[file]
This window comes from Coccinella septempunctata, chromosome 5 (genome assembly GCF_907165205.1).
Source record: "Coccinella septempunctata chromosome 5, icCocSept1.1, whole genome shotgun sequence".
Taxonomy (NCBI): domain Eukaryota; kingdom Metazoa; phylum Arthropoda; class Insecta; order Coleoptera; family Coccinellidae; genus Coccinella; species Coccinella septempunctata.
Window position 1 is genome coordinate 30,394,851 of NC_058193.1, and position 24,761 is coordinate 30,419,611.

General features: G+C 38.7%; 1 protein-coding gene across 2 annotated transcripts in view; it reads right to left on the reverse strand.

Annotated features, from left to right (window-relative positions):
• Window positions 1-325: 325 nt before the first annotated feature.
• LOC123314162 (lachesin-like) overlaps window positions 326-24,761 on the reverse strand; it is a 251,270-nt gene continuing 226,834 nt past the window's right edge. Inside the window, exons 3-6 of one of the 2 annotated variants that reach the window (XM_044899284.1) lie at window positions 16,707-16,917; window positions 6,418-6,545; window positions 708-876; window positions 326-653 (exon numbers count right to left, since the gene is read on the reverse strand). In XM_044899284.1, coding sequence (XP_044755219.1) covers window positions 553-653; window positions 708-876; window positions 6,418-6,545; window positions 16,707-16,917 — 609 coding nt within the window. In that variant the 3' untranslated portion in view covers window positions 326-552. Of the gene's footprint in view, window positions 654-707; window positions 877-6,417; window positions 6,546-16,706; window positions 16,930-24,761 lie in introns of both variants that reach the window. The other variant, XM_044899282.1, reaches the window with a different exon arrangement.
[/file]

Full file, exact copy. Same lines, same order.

This window comes from Coccinella septempunctata, chromosome 5 (genome assembly GCF_907165205.1).
Source record: "Coccinella septempunctata chromosome 5, icCocSept1.1, whole genome shotgun sequence".
Taxonomy (NCBI): domain Eukaryota; kingdom Metazoa; phylum Arthropoda; class Insecta; order Coleoptera; family Coccinellidae; genus Coccinella; species Coccinella septempunctata.
Window position 1 is genome coordinate 30,394,851 of NC_058193.1, and position 24,761 is coordinate 30,419,611.

General features: G+C 38.7%; 1 protein-coding gene across 2 annotated transcripts in view; it reads right to left on the reverse strand.

Annotated features, from left to right (window-relative positions):
• Window positions 1-325: 325 nt before the first annotated feature.
• LOC123314162 (lachesin-like) overlaps window positions 326-24,761 on the reverse strand; it is a 251,270-nt gene continuing 226,834 nt past the window's right edge. Inside the window, exons 3-6 of one of the 2 annotated variants that reach the window (XM_044899284.1) lie at window positions 16,707-16,917; window positions 6,418-6,545; window positions 708-876; window positions 326-653 (exon numbers count right to left, since the gene is read on the reverse strand). In XM_044899284.1, coding sequence (XP_044755219.1) covers window positions 553-653; window positions 708-876; window positions 6,418-6,545; window positions 16,707-16,917 — 609 coding nt within the window. In that variant the 3' untranslated portion in view covers window positions 326-552. Of the gene's footprint in view, window positions 654-707; window positions 877-6,417; window positions 6,546-16,706; window positions 16,930-24,761 lie in introns of both variants that reach the window. The other variant, XM_044899282.1, reaches the window with a different exon arrangement.